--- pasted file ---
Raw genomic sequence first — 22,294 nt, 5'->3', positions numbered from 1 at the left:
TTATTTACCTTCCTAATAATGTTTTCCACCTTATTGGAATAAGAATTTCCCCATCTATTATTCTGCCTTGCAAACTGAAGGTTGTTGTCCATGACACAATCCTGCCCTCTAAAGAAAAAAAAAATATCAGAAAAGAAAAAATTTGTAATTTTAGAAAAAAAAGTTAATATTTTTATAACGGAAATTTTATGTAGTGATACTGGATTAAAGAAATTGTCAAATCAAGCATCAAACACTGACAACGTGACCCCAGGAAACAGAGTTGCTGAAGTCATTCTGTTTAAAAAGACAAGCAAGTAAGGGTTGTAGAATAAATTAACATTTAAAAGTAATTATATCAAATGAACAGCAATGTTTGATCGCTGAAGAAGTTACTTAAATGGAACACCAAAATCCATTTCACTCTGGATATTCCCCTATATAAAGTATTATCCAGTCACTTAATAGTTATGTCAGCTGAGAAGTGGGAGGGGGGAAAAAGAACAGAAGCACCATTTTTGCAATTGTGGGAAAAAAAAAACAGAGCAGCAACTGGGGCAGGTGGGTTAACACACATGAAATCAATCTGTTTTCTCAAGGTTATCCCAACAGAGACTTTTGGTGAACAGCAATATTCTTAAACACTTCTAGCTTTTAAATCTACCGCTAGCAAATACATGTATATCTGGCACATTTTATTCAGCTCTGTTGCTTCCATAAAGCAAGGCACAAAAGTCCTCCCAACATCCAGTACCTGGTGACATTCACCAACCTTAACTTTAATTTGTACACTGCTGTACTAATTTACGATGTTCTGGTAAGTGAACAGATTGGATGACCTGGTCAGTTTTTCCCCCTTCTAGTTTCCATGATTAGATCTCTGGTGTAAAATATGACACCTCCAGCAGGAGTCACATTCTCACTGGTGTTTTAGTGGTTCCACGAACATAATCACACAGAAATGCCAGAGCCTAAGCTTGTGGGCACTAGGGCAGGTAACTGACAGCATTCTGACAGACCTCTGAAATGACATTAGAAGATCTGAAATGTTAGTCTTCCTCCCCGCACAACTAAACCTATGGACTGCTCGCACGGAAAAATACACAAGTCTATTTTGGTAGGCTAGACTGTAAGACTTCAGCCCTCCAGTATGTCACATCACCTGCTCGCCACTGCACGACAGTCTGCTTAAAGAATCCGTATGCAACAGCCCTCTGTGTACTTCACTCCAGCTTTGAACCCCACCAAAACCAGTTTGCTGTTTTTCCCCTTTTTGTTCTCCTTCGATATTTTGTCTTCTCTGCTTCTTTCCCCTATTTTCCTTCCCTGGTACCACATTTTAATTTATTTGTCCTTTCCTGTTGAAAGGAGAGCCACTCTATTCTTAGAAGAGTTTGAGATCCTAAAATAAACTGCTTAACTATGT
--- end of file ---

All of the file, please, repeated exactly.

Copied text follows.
Raw genomic sequence first — 22,294 nt, 5'->3', positions numbered from 1 at the left:
TTATTTACCTTCCTAATAATGTTTTCCACCTTATTGGAATAAGAATTTCCCCATCTATTATTCTGCCTTGCAAACTGAAGGTTGTTGTCCATGACACAATCCTGCCCTCTAAAGAAAAAAAAAATATCAGAAAAGAAAAAATTTGTAATTTTAGAAAAAAAAGTTAATATTTTTATAACGGAAATTTTATGTAGTGATACTGGATTAAAGAAATTGTCAAATCAAGCATCAAACACTGACAACGTGACCCCAGGAAACAGAGTTGCTGAAGTCATTCTGTTTAAAAAGACAAGCAAGTAAGGGTTGTAGAATAAATTAACATTTAAAAGTAATTATATCAAATGAACAGCAATGTTTGATCGCTGAAGAAGTTACTTAAATGGAACACCAAAATCCATTTCACTCTGGATATTCCCCTATATAAAGTATTATCCAGTCACTTAATAGTTATGTCAGCTGAGAAGTGGGAGGGGGGAAAAAGAACAGAAGCACCATTTTTGCAATTGTGGGAAAAAAAAAACAGAGCAGCAACTGGGGCAGGTGGGTTAACACACATGAAATCAATCTGTTTTCTCAAGGTTATCCCAACAGAGACTTTTGGTGAACAGCAATATTCTTAAACACTTCTAGCTTTTAAATCTACCGCTAGCAAATACATGTATATCTGGCACATTTTATTCAGCTCTGTTGCTTCCATAAAGCAAGGCACAAAAGTCCTCCCAACATCCAGTACCTGGTGACATTCACCAACCTTAACTTTAATTTGTACACTGCTGTACTAATTTACGATGTTCTGGTAAGTGAACAGATTGGATGACCTGGTCAGTTTTTCCCCCTTCTAGTTTCCATGATTAGATCTCTGGTGTAAAATATGACACCTCCAGCAGGAGTCACATTCTCACTGGTGTTTTAGTGGTTCCACGAACATAATCACACAGAAATGCCAGAGCCTAAGCTTGTGGGCACTAGGGCAGGTAACTGACAGCATTCTGACAGACCTCTGAAATGACATTAGAAGATCTGAAATGTTAGTCTTCCTCCCCGCACAACTAAACCTATGGACTGCTCGCACGGAAAAATACACAAGTCTATTTTGGTAGGCTAGACTGTAAGACTTCAGCCCTCCAGTATGTCACATCACCTGCTCGCCACTGCACGACAGTCTGCTTAAAGAATCCGTATGCAACAGCCCTCTGTGTACTTCACTCCAGCTTTGAACCCCACCAAAACCAGTTTGCTGTTTTTCCCCTTTTTGTTCTCCTTCGATATTTTGTCTTCTCTGCTTCTTTCCCCTATTTTCCTTCCCTGGTACCACATTTTAATTTATTTGTCCTTTCCTGTTGAAAGGAGAGCCACTCTATTCTTAGAAGAGTTTGAGATCCTAAAATAAACTGCTTAACTATGT